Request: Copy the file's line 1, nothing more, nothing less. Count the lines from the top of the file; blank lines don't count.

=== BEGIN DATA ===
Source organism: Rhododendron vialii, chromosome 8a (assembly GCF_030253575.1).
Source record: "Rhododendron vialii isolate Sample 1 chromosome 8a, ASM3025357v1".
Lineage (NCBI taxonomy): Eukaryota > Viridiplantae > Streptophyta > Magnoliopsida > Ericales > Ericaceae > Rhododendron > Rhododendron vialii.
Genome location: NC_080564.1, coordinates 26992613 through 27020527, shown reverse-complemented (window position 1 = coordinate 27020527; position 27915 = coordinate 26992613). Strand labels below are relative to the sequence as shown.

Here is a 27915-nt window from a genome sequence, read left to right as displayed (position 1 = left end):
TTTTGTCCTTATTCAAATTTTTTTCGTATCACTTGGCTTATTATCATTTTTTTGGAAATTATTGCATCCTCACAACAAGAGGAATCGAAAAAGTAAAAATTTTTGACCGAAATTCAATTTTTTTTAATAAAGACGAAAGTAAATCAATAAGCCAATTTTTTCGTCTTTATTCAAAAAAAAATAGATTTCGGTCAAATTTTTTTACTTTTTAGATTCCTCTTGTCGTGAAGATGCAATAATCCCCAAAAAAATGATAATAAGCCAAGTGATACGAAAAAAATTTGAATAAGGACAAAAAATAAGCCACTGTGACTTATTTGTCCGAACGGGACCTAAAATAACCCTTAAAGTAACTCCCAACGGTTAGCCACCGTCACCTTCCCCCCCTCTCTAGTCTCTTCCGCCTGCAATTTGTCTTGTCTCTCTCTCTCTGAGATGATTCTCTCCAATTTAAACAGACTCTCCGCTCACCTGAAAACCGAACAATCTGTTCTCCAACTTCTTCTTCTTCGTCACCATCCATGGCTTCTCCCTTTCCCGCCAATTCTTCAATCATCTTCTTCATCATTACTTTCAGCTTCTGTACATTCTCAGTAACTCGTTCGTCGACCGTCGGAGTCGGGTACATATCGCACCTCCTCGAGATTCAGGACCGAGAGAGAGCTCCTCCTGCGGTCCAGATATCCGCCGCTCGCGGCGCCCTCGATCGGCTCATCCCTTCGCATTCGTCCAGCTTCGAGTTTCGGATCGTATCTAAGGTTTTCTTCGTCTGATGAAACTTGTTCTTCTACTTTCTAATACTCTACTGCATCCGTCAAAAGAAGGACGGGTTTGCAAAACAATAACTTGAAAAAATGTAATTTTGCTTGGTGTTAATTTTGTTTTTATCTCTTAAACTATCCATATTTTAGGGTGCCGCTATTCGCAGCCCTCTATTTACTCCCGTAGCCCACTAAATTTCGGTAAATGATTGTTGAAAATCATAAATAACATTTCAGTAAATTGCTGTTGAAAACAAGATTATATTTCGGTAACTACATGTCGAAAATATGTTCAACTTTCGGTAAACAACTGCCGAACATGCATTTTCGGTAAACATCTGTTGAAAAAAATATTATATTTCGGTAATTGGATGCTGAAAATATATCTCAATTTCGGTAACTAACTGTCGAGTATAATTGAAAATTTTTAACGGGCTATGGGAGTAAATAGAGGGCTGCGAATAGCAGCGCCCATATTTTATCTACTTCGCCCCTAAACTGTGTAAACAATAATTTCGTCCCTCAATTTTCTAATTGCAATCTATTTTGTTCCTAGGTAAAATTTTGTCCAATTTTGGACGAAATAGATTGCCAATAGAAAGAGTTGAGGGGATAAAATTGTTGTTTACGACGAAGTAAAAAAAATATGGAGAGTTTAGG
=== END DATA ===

Source organism: Rhododendron vialii, chromosome 8a (assembly GCF_030253575.1).